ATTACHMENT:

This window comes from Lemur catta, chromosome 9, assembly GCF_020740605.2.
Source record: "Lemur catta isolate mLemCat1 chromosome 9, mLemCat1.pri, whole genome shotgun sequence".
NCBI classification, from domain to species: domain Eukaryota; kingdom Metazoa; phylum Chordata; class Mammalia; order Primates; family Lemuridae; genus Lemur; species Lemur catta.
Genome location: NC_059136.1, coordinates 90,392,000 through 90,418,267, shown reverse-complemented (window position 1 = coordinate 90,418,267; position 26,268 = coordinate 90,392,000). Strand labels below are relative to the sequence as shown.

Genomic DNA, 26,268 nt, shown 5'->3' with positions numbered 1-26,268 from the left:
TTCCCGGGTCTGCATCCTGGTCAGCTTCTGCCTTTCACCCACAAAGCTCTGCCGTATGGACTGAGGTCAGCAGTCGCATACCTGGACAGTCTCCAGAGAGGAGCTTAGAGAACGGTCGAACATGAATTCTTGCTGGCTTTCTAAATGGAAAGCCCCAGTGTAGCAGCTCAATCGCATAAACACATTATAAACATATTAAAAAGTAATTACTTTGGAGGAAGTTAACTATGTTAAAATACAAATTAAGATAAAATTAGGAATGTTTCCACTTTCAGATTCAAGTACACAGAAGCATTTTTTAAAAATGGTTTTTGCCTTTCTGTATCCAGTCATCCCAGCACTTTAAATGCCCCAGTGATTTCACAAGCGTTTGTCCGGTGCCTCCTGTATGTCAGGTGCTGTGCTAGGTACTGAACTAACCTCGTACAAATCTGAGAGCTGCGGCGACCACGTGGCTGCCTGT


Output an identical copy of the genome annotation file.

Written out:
This window comes from Lemur catta, chromosome 9, assembly GCF_020740605.2.
Source record: "Lemur catta isolate mLemCat1 chromosome 9, mLemCat1.pri, whole genome shotgun sequence".
NCBI classification, from domain to species: domain Eukaryota; kingdom Metazoa; phylum Chordata; class Mammalia; order Primates; family Lemuridae; genus Lemur; species Lemur catta.
Genome location: NC_059136.1, coordinates 90,392,000 through 90,418,267, shown reverse-complemented (window position 1 = coordinate 90,418,267; position 26,268 = coordinate 90,392,000). Strand labels below are relative to the sequence as shown.

Genomic DNA, 26,268 nt, shown 5'->3' with positions numbered 1-26,268 from the left:
TTCCCGGGTCTGCATCCTGGTCAGCTTCTGCCTTTCACCCACAAAGCTCTGCCGTATGGACTGAGGTCAGCAGTCGCATACCTGGACAGTCTCCAGAGAGGAGCTTAGAGAACGGTCGAACATGAATTCTTGCTGGCTTTCTAAATGGAAAGCCCCAGTGTAGCAGCTCAATCGCATAAACACATTATAAACATATTAAAAAGTAATTACTTTGGAGGAAGTTAACTATGTTAAAATACAAATTAAGATAAAATTAGGAATGTTTCCACTTTCAGATTCAAGTACACAGAAGCATTTTTTAAAAATGGTTTTTGCCTTTCTGTATCCAGTCATCCCAGCACTTTAAATGCCCCAGTGATTTCACAAGCGTTTGTCCGGTGCCTCCTGTATGTCAGGTGCTGTGCTAGGTACTGAACTAACCTCGTACAAATCTGAGAGCTGCGGCGACCACGTGGCTGCCTGT